Self-consistent modelling based on crystal plasticity is commonly used to analyze the detailed response of polycrystals to externally imposed deformation during neutron scattering experiments. The aim of the project is to develop and implement a state-of-the-art self-consistent framework capable of handling the specific conditions occurring during high-temperature and thermo-mechanical deformation conditions, which will accessible at future ESS beamlines such as BEER. This includes phenomena such as time-dependence (stress relaxation, creep), varying temperatures, and complex strain paths. The code should be able to track the plane-specific micro-strains in a polycrystalline aggregate during deformation, starting from an initial set of grains with prescribed orientations. In particular, we foresee the need for an elastic-viscoplastic self-consistent model with temperature dependent crystal plasticity formulation, capable of treating multi-phase cubic materials, including phases with crystallographic relationships (two-site formulation). Typical target materials are high-temperature alloys such as austenitic steels, precipitation strengthened superalloys and multi-component high entropy alloys. Another important part is the interface to experimental data and optimization routines for parameter estimation.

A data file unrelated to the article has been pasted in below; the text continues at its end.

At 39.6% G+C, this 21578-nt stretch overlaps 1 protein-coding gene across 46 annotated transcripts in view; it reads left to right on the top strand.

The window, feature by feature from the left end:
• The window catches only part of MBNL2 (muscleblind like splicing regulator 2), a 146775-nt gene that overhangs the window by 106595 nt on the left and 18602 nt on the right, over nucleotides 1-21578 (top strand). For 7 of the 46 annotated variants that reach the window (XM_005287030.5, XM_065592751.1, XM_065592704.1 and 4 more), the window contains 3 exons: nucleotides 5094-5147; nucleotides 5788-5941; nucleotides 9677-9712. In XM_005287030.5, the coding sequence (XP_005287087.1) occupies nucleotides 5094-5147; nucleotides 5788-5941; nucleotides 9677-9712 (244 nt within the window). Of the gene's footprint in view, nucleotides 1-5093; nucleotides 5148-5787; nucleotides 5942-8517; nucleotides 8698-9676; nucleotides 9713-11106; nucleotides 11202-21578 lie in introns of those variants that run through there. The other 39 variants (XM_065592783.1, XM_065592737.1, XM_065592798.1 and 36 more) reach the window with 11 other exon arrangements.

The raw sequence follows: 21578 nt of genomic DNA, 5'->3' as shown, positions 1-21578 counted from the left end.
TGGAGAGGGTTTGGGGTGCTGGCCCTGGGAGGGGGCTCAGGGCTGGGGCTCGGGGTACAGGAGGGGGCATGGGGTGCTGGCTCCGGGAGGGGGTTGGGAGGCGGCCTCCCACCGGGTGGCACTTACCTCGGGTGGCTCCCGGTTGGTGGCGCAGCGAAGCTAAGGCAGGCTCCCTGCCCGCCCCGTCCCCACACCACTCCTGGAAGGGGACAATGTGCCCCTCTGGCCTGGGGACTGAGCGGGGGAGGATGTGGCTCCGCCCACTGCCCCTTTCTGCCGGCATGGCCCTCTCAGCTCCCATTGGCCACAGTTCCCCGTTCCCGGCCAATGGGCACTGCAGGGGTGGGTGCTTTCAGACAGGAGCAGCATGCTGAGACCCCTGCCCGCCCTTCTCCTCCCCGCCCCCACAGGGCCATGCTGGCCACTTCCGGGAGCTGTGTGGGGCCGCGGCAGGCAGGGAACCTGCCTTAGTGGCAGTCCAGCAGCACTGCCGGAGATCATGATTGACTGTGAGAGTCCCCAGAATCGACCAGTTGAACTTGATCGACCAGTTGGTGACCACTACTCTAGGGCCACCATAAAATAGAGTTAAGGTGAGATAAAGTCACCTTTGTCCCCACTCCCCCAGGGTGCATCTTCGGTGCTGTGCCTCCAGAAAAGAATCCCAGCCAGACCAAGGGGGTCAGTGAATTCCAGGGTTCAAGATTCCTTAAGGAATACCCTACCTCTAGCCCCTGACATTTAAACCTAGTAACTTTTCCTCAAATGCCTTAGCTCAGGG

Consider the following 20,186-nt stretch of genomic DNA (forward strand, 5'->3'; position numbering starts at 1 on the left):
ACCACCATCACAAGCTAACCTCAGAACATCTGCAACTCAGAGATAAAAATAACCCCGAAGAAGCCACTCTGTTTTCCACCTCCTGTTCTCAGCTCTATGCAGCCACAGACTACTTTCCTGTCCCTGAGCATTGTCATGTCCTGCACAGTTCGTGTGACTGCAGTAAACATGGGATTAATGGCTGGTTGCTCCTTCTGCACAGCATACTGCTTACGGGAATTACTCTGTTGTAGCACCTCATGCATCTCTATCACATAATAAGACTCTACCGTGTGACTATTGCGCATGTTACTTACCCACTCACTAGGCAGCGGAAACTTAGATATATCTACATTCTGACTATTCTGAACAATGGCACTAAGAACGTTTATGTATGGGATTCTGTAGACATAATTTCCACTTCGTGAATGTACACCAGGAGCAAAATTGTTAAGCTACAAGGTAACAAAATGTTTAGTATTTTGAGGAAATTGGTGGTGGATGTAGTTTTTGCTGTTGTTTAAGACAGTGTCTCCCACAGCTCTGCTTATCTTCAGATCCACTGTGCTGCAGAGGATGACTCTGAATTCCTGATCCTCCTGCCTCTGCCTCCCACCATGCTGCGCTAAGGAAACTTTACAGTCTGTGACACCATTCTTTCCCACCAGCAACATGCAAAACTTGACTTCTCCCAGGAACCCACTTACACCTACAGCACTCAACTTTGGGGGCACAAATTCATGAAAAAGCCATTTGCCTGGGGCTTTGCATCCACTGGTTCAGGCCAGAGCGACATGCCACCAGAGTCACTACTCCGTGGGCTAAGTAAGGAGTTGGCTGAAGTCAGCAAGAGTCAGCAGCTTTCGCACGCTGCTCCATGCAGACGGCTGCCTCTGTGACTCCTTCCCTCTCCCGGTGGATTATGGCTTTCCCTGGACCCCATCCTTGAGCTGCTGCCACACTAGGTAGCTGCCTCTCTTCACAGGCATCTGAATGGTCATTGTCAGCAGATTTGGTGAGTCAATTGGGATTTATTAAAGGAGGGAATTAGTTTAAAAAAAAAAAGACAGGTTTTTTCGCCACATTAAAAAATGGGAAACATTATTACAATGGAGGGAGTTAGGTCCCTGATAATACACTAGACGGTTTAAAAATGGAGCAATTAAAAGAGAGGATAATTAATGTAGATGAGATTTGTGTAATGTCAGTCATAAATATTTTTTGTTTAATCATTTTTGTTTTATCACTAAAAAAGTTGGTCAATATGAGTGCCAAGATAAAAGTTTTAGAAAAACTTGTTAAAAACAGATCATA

Forskare at Physics, Materials Microstructure
Professor at Applied Mechanics, Material and Computational Mechanics
Funding years 2017–2019
Area of Advance